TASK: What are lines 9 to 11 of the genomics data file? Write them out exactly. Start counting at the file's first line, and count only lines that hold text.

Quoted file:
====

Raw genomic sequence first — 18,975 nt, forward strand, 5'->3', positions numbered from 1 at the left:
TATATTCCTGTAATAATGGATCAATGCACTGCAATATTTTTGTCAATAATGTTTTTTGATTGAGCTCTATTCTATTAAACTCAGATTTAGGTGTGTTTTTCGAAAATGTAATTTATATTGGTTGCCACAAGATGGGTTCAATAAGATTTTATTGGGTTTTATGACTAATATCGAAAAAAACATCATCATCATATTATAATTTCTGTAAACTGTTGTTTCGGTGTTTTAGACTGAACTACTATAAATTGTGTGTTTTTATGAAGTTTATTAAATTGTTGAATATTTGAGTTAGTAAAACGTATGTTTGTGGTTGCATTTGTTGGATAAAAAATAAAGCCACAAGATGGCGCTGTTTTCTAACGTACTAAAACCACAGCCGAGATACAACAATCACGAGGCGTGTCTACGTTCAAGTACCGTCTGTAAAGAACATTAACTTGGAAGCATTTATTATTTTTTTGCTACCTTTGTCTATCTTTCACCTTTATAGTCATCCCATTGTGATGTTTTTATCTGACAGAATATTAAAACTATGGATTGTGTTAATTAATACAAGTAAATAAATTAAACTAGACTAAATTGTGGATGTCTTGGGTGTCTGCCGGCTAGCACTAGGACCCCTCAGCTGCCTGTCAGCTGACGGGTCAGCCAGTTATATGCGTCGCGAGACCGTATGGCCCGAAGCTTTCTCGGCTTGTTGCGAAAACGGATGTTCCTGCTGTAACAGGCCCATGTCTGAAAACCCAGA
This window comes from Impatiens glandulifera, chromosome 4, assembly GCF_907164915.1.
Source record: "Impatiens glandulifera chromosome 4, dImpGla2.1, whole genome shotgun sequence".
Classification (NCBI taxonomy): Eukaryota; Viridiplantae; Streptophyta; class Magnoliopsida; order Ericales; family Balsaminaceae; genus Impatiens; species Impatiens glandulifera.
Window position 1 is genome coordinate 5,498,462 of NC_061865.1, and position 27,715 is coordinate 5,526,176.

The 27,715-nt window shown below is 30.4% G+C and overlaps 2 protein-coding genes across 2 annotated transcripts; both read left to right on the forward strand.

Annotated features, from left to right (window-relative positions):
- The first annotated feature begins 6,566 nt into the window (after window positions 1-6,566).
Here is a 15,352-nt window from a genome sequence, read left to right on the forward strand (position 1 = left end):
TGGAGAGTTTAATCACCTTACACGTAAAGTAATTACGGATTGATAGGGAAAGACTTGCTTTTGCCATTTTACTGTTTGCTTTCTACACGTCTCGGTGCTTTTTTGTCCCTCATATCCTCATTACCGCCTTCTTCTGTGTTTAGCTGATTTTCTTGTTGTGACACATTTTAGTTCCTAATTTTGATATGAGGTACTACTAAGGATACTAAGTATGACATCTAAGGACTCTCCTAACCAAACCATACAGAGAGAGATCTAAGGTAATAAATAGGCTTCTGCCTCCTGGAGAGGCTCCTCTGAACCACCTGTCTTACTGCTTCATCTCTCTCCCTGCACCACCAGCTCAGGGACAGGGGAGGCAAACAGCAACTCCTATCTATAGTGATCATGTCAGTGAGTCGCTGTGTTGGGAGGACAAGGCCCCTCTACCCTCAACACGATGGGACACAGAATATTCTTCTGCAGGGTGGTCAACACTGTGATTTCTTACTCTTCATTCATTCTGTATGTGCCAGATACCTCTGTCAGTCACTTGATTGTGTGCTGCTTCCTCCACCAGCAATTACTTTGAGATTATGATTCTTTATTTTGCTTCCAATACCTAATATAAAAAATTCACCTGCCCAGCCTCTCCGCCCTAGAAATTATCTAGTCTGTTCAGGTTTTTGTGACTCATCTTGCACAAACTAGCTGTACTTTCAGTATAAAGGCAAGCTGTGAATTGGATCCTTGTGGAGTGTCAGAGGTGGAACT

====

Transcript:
- The first annotated feature begins 6,566 nt into the window (after window positions 1-6,566).
Here is a 15,352-nt window from a genome sequence, read left to right on the forward strand (position 1 = left end):
TGGAGAGTTTAATCACCTTACACGTAAAGTAATTACGGATTGATAGGGAAAGACTTGCTTTTGCCATTTTACTGTTTGCTTTCTACACGTCTCGGTGCTTTTTTGTCCCTCATATCCTCATTACCGCCTTCTTCTGTGTTTAGCTGATTTTCTTGTTGTGACACATTTTAGTTCCTAATTTTGATATGAGGTACTACTAAGGATACTAAGTATGACATCTAAGGACTCTCCTAACCAAACCATACAGAGAGAGATCTAAGGTAATAAATAGGCTTCTGCCTCCTGGAGAGGCTCCTCTGAACCACCTGTCTTACTGCTTCATCTCTCTCCCTGCACCACCAGCTCAGGGACAGGGGAGGCAAACAGCAACTCCTATCTATAGTGATCATGTCAGTGAGTCGCTGTGTTGGGAGGACAAGGCCCCTCTACCCTCAACACGATGGGACACAGAATATTCTTCTGCAGGGTGGTCAACACTGTGATTTCTTACTCTTCATTCATTCTGTATGTGCCAGATACCTCTGTCAGTCACTTGATTGTGTGCTGCTTCCTCCACCAGCAATTACTTTGAGATTATGATTCTTTATTTTGCTTCCAATACCTAATATAAAAAATTCACCTGCCCAGCCTCTCCGCCCTAGAAATTATCTAGTCTGTTCAGGTTTTTGTGACTCATCTTGCACAAACTAGCTGTACTTTCAGTATAAAGGCAAGCTGTGAATTGGATCCTTGTGGAGTGTCAGAGGTGGAACT